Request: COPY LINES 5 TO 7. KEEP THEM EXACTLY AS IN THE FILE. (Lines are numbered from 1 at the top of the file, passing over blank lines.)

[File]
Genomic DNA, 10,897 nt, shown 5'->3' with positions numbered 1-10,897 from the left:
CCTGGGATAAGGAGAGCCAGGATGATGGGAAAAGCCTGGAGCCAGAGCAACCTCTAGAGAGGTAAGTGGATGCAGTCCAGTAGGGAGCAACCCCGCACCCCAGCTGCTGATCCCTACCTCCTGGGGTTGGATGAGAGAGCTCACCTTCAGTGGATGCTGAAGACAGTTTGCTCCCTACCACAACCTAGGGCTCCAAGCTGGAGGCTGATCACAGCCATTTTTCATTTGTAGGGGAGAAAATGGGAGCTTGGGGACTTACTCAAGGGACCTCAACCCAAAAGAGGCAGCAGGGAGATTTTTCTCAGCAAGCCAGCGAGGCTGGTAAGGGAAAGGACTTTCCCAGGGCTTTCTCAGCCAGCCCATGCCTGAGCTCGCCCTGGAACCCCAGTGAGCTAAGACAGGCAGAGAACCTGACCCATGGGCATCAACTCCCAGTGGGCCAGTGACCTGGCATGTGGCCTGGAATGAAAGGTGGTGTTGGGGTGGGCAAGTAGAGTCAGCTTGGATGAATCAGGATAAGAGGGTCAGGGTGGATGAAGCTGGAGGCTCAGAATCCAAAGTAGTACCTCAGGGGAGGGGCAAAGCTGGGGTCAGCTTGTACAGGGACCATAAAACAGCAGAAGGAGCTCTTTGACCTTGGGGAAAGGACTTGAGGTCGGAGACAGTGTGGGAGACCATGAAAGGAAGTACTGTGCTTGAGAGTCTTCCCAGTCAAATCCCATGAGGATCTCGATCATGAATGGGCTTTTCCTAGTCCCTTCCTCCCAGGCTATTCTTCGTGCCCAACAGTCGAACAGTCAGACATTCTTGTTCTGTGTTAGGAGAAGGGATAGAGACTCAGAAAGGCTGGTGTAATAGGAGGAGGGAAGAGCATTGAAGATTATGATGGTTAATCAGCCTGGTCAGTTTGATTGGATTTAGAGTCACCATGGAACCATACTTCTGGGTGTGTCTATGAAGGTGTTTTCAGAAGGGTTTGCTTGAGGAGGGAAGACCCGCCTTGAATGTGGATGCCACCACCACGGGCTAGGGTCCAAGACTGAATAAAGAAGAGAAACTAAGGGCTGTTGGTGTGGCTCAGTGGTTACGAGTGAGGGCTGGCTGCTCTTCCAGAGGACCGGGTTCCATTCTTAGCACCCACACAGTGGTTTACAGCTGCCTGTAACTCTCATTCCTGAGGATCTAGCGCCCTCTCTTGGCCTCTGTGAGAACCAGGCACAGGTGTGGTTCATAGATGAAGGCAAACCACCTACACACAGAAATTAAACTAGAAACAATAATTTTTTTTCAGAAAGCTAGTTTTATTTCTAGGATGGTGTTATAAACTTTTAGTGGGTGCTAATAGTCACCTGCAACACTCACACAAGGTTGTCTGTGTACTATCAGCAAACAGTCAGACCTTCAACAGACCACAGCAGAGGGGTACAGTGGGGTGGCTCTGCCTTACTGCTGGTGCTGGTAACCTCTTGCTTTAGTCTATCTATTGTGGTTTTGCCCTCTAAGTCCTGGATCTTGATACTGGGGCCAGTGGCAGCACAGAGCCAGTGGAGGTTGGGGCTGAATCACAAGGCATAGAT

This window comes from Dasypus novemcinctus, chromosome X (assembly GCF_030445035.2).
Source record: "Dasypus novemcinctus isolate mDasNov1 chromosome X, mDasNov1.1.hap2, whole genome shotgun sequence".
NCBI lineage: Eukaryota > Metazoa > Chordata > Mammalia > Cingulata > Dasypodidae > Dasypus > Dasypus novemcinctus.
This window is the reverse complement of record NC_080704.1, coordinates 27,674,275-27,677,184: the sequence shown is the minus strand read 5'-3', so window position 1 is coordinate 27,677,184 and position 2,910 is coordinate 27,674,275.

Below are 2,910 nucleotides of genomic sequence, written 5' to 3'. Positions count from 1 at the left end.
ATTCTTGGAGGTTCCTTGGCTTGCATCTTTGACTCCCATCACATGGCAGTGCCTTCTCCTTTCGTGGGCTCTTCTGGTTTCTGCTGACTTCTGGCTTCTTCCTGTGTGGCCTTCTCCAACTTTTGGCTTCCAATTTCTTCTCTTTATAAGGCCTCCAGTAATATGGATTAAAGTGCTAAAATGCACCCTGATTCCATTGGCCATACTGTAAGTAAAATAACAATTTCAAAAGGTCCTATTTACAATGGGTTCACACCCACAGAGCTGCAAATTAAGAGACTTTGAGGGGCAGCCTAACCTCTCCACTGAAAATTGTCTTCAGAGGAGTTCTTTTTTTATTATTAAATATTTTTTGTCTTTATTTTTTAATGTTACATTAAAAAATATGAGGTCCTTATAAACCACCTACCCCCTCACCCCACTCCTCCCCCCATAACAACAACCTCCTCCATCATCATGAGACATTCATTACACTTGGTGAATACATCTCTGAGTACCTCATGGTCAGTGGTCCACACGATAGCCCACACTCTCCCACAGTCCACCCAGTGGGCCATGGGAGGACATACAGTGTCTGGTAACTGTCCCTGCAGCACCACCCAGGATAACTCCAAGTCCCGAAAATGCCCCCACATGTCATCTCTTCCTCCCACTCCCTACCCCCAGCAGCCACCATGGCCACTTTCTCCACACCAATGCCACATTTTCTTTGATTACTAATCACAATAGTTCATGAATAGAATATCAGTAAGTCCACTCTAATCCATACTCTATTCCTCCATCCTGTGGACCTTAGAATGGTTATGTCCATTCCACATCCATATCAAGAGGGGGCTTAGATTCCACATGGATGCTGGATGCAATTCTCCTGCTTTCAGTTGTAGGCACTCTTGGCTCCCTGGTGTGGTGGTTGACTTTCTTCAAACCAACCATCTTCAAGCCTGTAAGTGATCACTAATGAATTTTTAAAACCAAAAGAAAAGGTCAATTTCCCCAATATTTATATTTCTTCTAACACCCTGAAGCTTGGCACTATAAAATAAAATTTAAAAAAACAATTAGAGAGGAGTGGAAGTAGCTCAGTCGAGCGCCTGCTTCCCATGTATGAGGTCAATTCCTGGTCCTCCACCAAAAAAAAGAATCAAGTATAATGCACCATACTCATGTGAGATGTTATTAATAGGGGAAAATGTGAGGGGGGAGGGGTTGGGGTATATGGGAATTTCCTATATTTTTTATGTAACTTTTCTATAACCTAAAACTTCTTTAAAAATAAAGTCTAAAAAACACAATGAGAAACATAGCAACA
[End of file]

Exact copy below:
NCBI lineage: Eukaryota > Metazoa > Chordata > Mammalia > Cingulata > Dasypodidae > Dasypus > Dasypus novemcinctus.
This window is the reverse complement of record NC_080704.1, coordinates 27,674,275-27,677,184: the sequence shown is the minus strand read 5'-3', so window position 1 is coordinate 27,677,184 and position 2,910 is coordinate 27,674,275.

Below are 2,910 nucleotides of genomic sequence, written 5' to 3'. Positions count from 1 at the left end.